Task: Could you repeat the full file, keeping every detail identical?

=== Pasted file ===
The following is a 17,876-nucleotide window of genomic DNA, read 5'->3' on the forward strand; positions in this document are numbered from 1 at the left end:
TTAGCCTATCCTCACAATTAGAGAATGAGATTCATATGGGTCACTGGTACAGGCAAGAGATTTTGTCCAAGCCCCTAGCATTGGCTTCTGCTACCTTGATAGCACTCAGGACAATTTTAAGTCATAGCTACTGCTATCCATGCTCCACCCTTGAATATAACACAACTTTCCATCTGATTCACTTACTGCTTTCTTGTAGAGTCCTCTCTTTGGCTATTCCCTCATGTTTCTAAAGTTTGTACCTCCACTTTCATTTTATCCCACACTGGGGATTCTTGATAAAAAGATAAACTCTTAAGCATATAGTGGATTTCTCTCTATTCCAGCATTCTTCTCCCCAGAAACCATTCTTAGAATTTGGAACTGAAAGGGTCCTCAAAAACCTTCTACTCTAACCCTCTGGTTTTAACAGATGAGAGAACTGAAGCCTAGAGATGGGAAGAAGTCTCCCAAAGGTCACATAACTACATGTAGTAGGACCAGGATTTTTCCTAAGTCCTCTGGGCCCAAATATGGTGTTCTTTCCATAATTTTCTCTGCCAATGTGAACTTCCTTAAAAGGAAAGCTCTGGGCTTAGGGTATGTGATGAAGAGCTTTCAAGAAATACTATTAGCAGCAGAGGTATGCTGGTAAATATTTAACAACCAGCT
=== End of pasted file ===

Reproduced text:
The following is a 17,876-nucleotide window of genomic DNA, read 5'->3' on the forward strand; positions in this document are numbered from 1 at the left end:
TTAGCCTATCCTCACAATTAGAGAATGAGATTCATATGGGTCACTGGTACAGGCAAGAGATTTTGTCCAAGCCCCTAGCATTGGCTTCTGCTACCTTGATAGCACTCAGGACAATTTTAAGTCATAGCTACTGCTATCCATGCTCCACCCTTGAATATAACACAACTTTCCATCTGATTCACTTACTGCTTTCTTGTAGAGTCCTCTCTTTGGCTATTCCCTCATGTTTCTAAAGTTTGTACCTCCACTTTCATTTTATCCCACACTGGGGATTCTTGATAAAAAGATAAACTCTTAAGCATATAGTGGATTTCTCTCTATTCCAGCATTCTTCTCCCCAGAAACCATTCTTAGAATTTGGAACTGAAAGGGTCCTCAAAAACCTTCTACTCTAACCCTCTGGTTTTAACAGATGAGAGAACTGAAGCCTAGAGATGGGAAGAAGTCTCCCAAAGGTCACATAACTACATGTAGTAGGACCAGGATTTTTCCTAAGTCCTCTGGGCCCAAATATGGTGTTCTTTCCATAATTTTCTCTGCCAATGTGAACTTCCTTAAAAGGAAAGCTCTGGGCTTAGGGTATGTGATGAAGAGCTTTCAAGAAATACTATTAGCAGCAGAGGTATGCTGGTAAATATTTAACAACCAGCT